Rereading the Black Legend: The Discourses of Religious and Racial Difference in the Renaissance Empires

Rereading the Black Legend: The Discourses of Religious and Racial Difference in the Renaissance Empires

by Margaret R. Greer
     
 


The phrase “The Black Legend” was coined in 1912 by a Spanish journalist in protest of the characterization of Spain by other Europeans as a backward country defined by ignorance, superstition, and religious fanaticism, whose history could never recover from the black mark of its violent conquest of the Americas. Challenging this stereotype,

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Overview


The phrase “The Black Legend” was coined in 1912 by a Spanish journalist in protest of the characterization of Spain by other Europeans as a backward country defined by ignorance, superstition, and religious fanaticism, whose history could never recover from the black mark of its violent conquest of the Americas. Challenging this stereotype, Rereading the Black Legend contextualizes Spain’s uniquely tarnished reputation by exposing the colonial efforts of other nations whose interests were served by propagating the “Black Legend.”

A distinguished group of contributors here examine early modern imperialisms including the Ottomans in Eastern Europe, the Portuguese in East India, and the cases of Mughal India and China, to historicize the charge of unique Spanish brutality in encounters with indigenous peoples during the Age of Exploration. The geographic reach and linguistic breadth of this ambitious collection will make it a valuable resource for any discussion of race, national identity, and religious belief in the European Renaissance.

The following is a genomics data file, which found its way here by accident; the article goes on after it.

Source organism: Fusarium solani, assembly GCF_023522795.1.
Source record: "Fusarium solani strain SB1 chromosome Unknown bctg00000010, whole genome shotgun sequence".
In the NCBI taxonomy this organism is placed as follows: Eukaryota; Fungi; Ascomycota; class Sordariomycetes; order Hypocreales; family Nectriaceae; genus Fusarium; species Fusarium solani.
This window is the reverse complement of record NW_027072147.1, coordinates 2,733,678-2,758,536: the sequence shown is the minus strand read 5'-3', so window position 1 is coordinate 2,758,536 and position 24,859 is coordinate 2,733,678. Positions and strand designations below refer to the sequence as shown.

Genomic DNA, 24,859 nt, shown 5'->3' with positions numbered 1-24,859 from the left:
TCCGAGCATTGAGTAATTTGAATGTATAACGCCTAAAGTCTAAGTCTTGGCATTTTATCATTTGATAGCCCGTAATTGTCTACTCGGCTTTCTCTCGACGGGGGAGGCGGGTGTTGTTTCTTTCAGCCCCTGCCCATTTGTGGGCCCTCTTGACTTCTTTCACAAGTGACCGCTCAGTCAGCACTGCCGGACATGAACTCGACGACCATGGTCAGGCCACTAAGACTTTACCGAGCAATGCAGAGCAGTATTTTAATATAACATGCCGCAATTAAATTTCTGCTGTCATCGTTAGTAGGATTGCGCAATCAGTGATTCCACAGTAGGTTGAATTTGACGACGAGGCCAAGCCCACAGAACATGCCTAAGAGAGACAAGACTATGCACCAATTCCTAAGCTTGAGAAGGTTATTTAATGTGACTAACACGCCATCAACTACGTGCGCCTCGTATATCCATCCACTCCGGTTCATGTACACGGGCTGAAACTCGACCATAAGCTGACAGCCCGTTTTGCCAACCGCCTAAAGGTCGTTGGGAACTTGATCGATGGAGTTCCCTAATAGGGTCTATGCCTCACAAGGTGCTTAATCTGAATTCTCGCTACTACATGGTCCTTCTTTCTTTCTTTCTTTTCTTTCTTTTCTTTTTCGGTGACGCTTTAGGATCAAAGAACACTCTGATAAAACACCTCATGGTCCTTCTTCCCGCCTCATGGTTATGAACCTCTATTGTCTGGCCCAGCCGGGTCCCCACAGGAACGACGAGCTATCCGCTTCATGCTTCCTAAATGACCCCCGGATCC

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Product Details

ISBN-13:
9780226307213
Publisher:
University of Chicago Press
Publication date:
12/15/2007
Pages:
448
Product dimensions:
6.00(w) x 9.00(h) x 1.20(d)

Meet the Author

Margaret R. Greer is professor of Spanish and chair of the Department of Romance Studies at Duke University.

Walter D. Mignolo is the William H. Wannamaker Professor of Romance Studies and director of the Center for Global Studies and the Humanities at Duke University.

Maureen Quilligan is the Florence R. Brinkley Professor of English at Duke University.
 
 
 
 
 

Table of Contents

Acknowledgments      
 
1          Introduction     
Margaret R. Greer, Walter D. Mignolo, and Maureen Quilligan
 
 
Part I    Two Empires of the East
 
2          An Imperial Caste: Inverted Racialization in the Architecture of Ottoman Sovereignty    
Leslie Peirce
 
3          Hierarchies of Age and Gender in the Mughal Construction of Domesticity and Empire              
Ruby Lal
 
 
Part II              Spain: Conquista and Reconquista
 
4          Race and the Middle Ages: The Case of Spain and Its Jews                 
David Nirenberg
 
5          The Spanish Race        
Barbara Fuchs
 
6          The Black Legend and Global Conspiracies: Spain, the Inquisition, and the Emerging Modern World    
Irene Silverblatt

7          Of Books, Popes, and Huacas; or, The Dilemmas of Being Christian    
Gonzalo Lamana

8          The View of the Empire from the Altepetl: Nahua Historical and Global Imagination     
SilverMoon and Michael Ennis
 
9          “Race” and “Class” in the Spanish Colonies of America: A Dynamic Social Perception  
Yolanda Fabiola Orquera
 
10        Unfixing Race              
Kathryn Burns
 
 
Part III             Dutch Designs

11        Discipline and Love: Linschoten and the Estado da Índia         
Carmen Nocentelli-Truett 

12        Rereading Theodore de Bry’s Black Legend                
Patricia Gravatt
 
           
Part IV             Belated England
 
13        West of Eden: American Gold, Spanish Greed, and the Discourses of English Imperialism         
Edmund Valentine Campos
 
14        Blackening “the Turk” in Roger Ascham’s A Report of Germany (1553)         
Linda Bradley Salamon

15        Nations into Persons    
Jeffrey Knapp
 
 
Afterword: What Does the Black Legend Have to Do with Race?        
Walter D. Mignolo
 
Notes  
Bibliography   
List of Contributors   
Index

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